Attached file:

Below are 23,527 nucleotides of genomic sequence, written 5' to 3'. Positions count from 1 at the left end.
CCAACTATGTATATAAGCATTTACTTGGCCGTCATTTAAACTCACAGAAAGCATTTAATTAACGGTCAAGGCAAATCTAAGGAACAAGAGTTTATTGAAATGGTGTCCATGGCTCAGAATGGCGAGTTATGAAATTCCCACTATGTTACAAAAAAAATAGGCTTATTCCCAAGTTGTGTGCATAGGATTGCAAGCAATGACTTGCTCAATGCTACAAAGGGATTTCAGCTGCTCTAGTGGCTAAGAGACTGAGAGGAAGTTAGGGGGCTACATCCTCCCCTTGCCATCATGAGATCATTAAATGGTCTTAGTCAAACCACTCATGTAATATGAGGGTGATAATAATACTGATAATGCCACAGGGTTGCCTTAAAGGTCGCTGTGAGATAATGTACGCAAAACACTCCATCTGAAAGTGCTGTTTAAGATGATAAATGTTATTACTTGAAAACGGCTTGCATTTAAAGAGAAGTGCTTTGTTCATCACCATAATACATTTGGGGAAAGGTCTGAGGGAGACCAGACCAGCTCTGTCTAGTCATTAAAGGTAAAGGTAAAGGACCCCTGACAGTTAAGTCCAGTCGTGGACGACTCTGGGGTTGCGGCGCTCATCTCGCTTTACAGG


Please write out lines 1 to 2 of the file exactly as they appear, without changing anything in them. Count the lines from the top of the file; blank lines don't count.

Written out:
Below are 23,527 nucleotides of genomic sequence, written 5' to 3'. Positions count from 1 at the left end.
CCAACTATGTATATAAGCATTTACTTGGCCGTCATTTAAACTCACAGAAAGCATTTAATTAACGGTCAAGGCAAATCTAAGGAACAAGAGTTTATTGAAATGGTGTCCATGGCTCAGAATGGCGAGTTATGAAATTCCCACTATGTTACAAAAAAAATAGGCTTATTCCCAAGTTGTGTGCATAGGATTGCAAGCAATGACTTGCTCAATGCTACAAAGGGATTTCAGCTGCTCTAGTGGCTAAGAGACTGAGAGGAAGTTAGGGGGCTACATCCTCCCCTTGCCATCATGAGATCATTAAATGGTCTTAGTCAAACCACTCATGTAATATGAGGGTGATAATAATACTGATAATGCCACAGGGTTGCCTTAAAGGTCGCTGTGAGATAATGTACGCAAAACACTCCATCTGAAAGTGCTGTTTAAGATGATAAATGTTATTACTTGAAAACGGCTTGCATTTAAAGAGAAGTGCTTTGTTCATCACCATAATACATTTGGGGAAAGGTCTGAGGGAGACCAGACCAGCTCTGTCTAGTCATTAAAGGTAAAGGTAAAGGACCCCTGACAGTTAAGTCCAGTCGTGGACGACTCTGGGGTTGCGGCGCTCATCTCGCTTTACAGG